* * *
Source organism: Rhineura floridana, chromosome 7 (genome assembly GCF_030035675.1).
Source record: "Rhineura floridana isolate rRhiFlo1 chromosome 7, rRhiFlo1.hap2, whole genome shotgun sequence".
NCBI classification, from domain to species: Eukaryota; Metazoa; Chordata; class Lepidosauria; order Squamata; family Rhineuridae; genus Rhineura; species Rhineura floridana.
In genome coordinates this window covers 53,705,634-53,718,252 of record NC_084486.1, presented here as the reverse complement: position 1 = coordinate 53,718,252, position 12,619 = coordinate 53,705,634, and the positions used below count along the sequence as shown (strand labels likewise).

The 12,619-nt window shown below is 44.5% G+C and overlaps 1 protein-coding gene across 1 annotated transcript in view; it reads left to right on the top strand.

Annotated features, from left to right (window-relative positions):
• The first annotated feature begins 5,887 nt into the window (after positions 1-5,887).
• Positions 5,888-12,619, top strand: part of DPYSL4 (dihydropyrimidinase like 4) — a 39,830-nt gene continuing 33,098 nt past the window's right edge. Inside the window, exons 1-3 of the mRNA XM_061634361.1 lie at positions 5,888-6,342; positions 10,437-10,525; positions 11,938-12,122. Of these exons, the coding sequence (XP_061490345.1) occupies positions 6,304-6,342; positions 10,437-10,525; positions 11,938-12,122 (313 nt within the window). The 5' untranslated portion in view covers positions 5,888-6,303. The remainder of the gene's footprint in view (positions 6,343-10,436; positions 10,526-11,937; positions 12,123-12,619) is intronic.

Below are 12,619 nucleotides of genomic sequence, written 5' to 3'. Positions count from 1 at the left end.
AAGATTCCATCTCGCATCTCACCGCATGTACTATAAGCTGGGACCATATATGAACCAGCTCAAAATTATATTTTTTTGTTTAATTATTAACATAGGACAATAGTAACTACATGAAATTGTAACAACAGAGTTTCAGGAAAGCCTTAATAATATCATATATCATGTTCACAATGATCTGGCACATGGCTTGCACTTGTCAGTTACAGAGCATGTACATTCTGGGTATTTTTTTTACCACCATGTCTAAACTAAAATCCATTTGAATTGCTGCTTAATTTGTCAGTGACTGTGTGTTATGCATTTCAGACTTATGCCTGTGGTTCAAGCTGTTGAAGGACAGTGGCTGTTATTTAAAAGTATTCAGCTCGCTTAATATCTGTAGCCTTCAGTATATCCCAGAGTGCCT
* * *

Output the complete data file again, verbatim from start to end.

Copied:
Source organism: Rhineura floridana, chromosome 7 (genome assembly GCF_030035675.1).
Source record: "Rhineura floridana isolate rRhiFlo1 chromosome 7, rRhiFlo1.hap2, whole genome shotgun sequence".
NCBI classification, from domain to species: Eukaryota; Metazoa; Chordata; class Lepidosauria; order Squamata; family Rhineuridae; genus Rhineura; species Rhineura floridana.
In genome coordinates this window covers 53,705,634-53,718,252 of record NC_084486.1, presented here as the reverse complement: position 1 = coordinate 53,718,252, position 12,619 = coordinate 53,705,634, and the positions used below count along the sequence as shown (strand labels likewise).

The 12,619-nt window shown below is 44.5% G+C and overlaps 1 protein-coding gene across 1 annotated transcript in view; it reads left to right on the top strand.

Annotated features, from left to right (window-relative positions):
• The first annotated feature begins 5,887 nt into the window (after positions 1-5,887).
• Positions 5,888-12,619, top strand: part of DPYSL4 (dihydropyrimidinase like 4) — a 39,830-nt gene continuing 33,098 nt past the window's right edge. Inside the window, exons 1-3 of the mRNA XM_061634361.1 lie at positions 5,888-6,342; positions 10,437-10,525; positions 11,938-12,122. Of these exons, the coding sequence (XP_061490345.1) occupies positions 6,304-6,342; positions 10,437-10,525; positions 11,938-12,122 (313 nt within the window). The 5' untranslated portion in view covers positions 5,888-6,303. The remainder of the gene's footprint in view (positions 6,343-10,436; positions 10,526-11,937; positions 12,123-12,619) is intronic.

Below are 12,619 nucleotides of genomic sequence, written 5' to 3'. Positions count from 1 at the left end.
AAGATTCCATCTCGCATCTCACCGCATGTACTATAAGCTGGGACCATATATGAACCAGCTCAAAATTATATTTTTTTGTTTAATTATTAACATAGGACAATAGTAACTACATGAAATTGTAACAACAGAGTTTCAGGAAAGCCTTAATAATATCATATATCATGTTCACAATGATCTGGCACATGGCTTGCACTTGTCAGTTACAGAGCATGTACATTCTGGGTATTTTTTTTACCACCATGTCTAAACTAAAATCCATTTGAATTGCTGCTTAATTTGTCAGTGACTGTGTGTTATGCATTTCAGACTTATGCCTGTGGTTCAAGCTGTTGAAGGACAGTGGCTGTTATTTAAAAGTATTCAGCTCGCTTAATATCTGTAGCCTTCAGTATATCCCAGAGTGCCT